Neck masses in children often involve the lymphatic system, which is part of the immune system and functions to fight disease and infections. The lymphatic system goes through many changes throughout a child's growth and development. Before birth, a fetus relies on the mother's immune system for protection from infections. At birth, a newborn's lymphatic system begins to respond to the frequent exposure to new antigens (organisms and diseases). Lymphatic tissue grows steadily until puberty, when growth slows.
The lymphatic system includes the following:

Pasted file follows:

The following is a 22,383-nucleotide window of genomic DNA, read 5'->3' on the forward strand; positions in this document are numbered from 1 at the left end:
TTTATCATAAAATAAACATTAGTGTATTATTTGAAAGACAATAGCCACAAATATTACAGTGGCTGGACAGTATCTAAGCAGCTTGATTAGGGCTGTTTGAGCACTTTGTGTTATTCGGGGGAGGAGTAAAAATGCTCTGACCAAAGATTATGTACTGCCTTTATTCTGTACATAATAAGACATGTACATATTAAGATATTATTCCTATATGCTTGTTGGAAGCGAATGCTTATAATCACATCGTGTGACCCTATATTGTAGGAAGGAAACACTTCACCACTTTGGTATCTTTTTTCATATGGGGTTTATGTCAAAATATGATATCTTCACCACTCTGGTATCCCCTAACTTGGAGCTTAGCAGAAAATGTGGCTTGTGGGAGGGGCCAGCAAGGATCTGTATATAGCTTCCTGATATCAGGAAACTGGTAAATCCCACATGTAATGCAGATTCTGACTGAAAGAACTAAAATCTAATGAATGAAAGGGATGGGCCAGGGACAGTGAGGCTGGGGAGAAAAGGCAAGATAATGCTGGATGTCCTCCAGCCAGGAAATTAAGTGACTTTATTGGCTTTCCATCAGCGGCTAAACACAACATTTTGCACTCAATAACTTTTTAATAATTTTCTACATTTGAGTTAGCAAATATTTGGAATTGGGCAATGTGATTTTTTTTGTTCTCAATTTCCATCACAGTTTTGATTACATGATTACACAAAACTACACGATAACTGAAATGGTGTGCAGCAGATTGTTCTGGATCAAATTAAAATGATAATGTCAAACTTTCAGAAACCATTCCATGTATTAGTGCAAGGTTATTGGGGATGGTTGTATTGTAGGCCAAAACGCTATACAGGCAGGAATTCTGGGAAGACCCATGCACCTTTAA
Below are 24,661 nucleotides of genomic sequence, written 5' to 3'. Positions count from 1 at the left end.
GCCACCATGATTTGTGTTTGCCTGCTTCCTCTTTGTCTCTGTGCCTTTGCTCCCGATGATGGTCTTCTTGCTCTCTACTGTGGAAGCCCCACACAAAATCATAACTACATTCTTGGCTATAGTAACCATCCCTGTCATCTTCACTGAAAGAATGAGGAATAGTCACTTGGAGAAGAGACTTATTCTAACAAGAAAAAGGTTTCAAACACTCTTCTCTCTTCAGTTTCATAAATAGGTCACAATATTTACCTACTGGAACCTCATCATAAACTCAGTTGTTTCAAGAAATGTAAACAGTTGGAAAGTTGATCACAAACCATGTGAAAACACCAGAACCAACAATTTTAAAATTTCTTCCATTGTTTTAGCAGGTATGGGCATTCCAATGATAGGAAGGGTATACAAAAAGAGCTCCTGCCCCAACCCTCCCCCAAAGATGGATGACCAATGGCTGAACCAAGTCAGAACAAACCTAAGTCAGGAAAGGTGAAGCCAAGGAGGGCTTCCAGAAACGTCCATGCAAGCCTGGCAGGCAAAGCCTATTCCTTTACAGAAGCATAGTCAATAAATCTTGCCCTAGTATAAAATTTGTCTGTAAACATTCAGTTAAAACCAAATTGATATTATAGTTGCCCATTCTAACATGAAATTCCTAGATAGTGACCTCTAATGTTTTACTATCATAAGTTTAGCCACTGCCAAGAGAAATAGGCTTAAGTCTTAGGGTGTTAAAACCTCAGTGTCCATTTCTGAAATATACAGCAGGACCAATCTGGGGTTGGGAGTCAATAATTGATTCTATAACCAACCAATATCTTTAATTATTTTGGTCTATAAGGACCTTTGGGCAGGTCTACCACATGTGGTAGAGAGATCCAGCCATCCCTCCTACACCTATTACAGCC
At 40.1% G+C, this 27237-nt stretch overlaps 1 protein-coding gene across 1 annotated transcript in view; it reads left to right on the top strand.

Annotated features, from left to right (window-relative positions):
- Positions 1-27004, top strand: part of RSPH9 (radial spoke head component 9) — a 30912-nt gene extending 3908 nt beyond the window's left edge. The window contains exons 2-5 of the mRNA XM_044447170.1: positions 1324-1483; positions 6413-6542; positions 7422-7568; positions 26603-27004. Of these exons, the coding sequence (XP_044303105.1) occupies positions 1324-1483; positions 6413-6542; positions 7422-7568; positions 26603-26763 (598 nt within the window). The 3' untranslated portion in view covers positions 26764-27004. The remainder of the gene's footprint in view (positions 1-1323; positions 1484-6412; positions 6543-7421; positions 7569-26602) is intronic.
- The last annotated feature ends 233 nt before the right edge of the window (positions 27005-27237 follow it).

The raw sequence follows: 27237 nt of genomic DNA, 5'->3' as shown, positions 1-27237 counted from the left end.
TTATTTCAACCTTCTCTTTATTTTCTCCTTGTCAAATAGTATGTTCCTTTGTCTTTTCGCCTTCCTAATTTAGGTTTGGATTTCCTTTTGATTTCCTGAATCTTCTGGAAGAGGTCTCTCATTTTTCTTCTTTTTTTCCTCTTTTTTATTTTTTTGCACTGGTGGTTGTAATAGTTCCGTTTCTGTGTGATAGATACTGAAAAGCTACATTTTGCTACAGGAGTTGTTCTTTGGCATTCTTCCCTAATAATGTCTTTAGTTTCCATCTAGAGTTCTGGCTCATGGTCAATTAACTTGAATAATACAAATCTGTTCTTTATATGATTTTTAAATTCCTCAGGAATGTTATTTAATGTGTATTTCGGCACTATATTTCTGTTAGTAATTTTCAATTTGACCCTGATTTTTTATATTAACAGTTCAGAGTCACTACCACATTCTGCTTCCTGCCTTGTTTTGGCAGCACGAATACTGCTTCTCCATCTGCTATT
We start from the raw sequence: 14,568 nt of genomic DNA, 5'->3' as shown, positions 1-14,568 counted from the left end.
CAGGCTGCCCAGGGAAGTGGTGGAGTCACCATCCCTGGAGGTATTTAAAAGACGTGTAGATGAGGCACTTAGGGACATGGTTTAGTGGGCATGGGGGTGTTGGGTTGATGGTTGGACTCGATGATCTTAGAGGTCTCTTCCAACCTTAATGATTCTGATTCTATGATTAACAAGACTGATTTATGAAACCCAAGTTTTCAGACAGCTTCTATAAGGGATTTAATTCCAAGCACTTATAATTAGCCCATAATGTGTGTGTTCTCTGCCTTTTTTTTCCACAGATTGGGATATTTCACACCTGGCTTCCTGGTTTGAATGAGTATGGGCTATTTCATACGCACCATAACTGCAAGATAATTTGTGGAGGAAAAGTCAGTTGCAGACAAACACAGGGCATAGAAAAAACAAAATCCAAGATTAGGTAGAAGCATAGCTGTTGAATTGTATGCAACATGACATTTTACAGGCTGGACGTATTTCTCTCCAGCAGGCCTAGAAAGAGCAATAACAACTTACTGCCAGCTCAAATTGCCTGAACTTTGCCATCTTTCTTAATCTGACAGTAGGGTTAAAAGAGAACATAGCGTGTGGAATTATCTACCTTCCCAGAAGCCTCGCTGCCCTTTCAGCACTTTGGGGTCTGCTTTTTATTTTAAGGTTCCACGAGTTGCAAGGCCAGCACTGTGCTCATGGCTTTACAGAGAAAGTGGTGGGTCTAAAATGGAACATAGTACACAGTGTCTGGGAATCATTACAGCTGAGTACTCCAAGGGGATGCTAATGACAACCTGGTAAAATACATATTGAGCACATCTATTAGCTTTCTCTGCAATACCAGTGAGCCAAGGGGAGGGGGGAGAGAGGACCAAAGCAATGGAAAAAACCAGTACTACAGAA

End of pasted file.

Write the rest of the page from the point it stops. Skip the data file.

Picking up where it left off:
Children are constantly fighting off new germs and infections and their lymphatic system quickly responds to these antigens. Because of this response, it is quite common for children to have slightly enlarged lymph nodes in certain areas of the body some of the time. However, changes in the lymph nodes can also indicate certain conditions or diseases that need special treatment. Always consult your child's physician for questions or concerns about any mass you notice in your child.
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